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Designing and Prototyping Assistive Technologies: New Course Explores Disability in Israel


Imagine a young child with a disability who is unable to sit in an upright position to feed herself. A custom seat that supported the child would help her eat independently but imagine how much more comfortable she would feel using it if the device looked like her favorite toy?


This scenario encapsulates the goal of an interdisciplinary course NYU Steinhardt Clinical Associate Professor of Occupational Therapy Anita Perr and NYU Abu Dhabi Associate Professor of Practice of Interactive Media Michael Shiloh recently launched entitled “Israel: Developing Assistive Technologies.” Taking place in Tel Aviv, the intersession course walked students through the entire process of fabricating devices for people with disabilitiesfrom brainstorming an initial idea to creating a product prototypeinformed by both the clinical needs and preferences of users.

The inaugural group of students taking the course spanned the NYU community, representing the NYU Steinhardt Departments of Occupational Therapy, Media, Culture, and Communication, and Music and Performing Arts Professions, Tandon’s Integrated Digital Media Program, and the GSAS Ergonomics and Biomechanics Program. After touching down in Tel Aviv, students were ready to start exploring the impact of assistive technology on the participation of people with disabilities in an international and multidisciplinary environment.

Anita Perr

The great thing about having the course in Tel Aviv is the amount of medical and rehabilitation development there and the plethora of disability-related startups. Because of the setting, we also focused on the impact that culture and religion have on technology use by people with disabilities.

Dr. Anita Perr

The curriculum included guest lectures and site visits illustrating the design, development, and manufacturing of assistive technology, as well as conversations with users of assistive technology at rehabilitation sites and community institutions sharing their time, experience, and expertise with the group.

Bringing this knowledge back to the classroom, students practiced applying the processes involved in creating assistive technology to hypothetical patient case studies. Using cardboard and other materials, interdisciplinary student groups were able to design and develop a prototype tailored to their patient’s specific clinical needs.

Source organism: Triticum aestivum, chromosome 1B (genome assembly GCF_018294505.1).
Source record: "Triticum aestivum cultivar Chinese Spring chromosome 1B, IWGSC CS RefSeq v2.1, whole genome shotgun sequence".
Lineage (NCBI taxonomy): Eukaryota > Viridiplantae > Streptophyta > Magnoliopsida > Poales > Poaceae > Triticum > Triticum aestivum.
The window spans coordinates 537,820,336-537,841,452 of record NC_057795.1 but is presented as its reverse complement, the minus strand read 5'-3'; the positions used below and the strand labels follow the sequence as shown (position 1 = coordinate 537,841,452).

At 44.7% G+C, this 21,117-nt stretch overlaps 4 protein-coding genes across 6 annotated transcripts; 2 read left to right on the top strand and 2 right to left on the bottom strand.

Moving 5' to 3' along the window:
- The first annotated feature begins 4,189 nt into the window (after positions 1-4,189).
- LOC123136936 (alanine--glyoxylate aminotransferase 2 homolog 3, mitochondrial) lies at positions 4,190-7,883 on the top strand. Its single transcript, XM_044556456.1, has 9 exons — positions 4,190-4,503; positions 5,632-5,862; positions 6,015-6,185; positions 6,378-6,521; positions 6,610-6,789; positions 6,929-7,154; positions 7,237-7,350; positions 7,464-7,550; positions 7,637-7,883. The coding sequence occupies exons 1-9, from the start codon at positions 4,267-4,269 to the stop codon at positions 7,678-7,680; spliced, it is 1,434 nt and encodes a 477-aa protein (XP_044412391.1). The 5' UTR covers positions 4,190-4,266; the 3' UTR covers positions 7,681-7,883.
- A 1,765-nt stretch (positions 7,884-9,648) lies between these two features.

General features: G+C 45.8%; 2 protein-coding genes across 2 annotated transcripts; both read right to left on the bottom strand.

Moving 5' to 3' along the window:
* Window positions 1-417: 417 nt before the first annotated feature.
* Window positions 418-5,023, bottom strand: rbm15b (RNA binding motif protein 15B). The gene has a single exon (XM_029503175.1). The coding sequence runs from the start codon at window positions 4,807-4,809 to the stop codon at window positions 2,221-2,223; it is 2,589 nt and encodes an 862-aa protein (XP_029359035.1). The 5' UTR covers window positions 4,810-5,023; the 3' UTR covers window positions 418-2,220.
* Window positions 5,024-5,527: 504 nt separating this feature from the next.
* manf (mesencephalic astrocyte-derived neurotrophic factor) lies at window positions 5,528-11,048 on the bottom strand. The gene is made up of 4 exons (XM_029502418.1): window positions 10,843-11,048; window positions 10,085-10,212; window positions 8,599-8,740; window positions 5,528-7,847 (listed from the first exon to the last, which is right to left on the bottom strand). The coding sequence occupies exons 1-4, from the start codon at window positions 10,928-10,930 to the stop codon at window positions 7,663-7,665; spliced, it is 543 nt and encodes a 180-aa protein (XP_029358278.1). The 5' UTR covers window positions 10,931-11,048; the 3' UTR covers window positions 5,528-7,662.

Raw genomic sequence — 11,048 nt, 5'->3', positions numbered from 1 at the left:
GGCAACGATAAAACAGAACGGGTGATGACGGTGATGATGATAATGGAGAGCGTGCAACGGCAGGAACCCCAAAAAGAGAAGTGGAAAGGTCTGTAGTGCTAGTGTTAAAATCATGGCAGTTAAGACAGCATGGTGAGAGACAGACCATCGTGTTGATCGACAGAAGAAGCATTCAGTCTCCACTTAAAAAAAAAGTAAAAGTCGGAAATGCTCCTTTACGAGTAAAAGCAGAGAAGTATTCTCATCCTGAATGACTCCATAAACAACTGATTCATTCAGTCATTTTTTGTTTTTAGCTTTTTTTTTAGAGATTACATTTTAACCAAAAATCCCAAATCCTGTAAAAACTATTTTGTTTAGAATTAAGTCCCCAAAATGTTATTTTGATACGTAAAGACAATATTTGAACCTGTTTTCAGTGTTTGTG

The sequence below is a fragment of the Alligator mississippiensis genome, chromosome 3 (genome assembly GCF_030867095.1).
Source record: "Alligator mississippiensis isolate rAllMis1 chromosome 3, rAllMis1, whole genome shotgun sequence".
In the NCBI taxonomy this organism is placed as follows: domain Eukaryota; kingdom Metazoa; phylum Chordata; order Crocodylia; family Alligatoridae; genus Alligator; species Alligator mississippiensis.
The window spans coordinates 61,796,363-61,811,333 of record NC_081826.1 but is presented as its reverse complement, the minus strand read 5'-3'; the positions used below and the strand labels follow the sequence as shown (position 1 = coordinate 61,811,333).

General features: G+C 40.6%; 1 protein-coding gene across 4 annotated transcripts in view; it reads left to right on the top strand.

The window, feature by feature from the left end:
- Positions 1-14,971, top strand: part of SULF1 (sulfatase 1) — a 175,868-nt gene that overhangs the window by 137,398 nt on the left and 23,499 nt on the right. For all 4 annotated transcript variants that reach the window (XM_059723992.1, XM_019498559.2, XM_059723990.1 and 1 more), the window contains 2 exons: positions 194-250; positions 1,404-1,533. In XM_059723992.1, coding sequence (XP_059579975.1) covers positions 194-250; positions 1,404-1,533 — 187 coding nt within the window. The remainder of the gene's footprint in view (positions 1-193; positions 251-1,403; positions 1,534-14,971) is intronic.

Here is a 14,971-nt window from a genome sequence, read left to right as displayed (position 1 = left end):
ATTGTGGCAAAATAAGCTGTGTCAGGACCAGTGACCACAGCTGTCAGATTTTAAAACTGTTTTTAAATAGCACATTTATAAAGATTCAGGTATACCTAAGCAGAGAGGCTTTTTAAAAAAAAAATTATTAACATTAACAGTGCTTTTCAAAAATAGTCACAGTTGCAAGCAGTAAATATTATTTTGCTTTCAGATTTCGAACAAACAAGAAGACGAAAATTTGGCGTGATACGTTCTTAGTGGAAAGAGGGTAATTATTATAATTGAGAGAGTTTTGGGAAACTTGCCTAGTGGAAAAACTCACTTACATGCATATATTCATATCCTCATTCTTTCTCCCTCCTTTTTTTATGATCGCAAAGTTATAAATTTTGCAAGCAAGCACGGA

I've been teaching various forms of hands-on prototyping for over ten years the learning advantages of actually building something compared to only reading or listening to lectures are profound,” professor Shiloh said.

Check out the following photos of students’ prototypes!

Four students stand with an assistive device they created out of cardboard -- it holds a doll representing a child and is decorated to look like a bear.

From right to left: Runa Koli, online OTD in Occupational Therapy student; Serena Shmulewitz, MS in Occupational Therapy student; Joanne Kim, GSAS MS in Ergonomics and Biomechanics student; and Jiuxin Zhu, Tandon MS in Integrated Digital Media student posing with their prototype. The group used layers of cardboard to create a custom seating system for a child in need of postural support – based on the child’s preferences and clinical needs, the prototype resembles a bear that can "hug" her to hold her upright.

Four students stand in front of their project, which they created out of cardboard and designed to look like a rocket ship. The device supports a doll that represents a small child.

From right to left: Yu-Chi Chen, post-professional MA in Occupational Therapy student; Caralyn Zeltner, MS in Occupational Therapy student; Matthew Sterling, MA in Media, Culture, and Communication student; and Yuquing Yang, MA in Music Education student. The group designed a device to help a child work on his head control and upper body movement. Based on the child’s interests, the group designed the device in a way that will make him feel like a superhero flying past skyscrapers wearing a cape.

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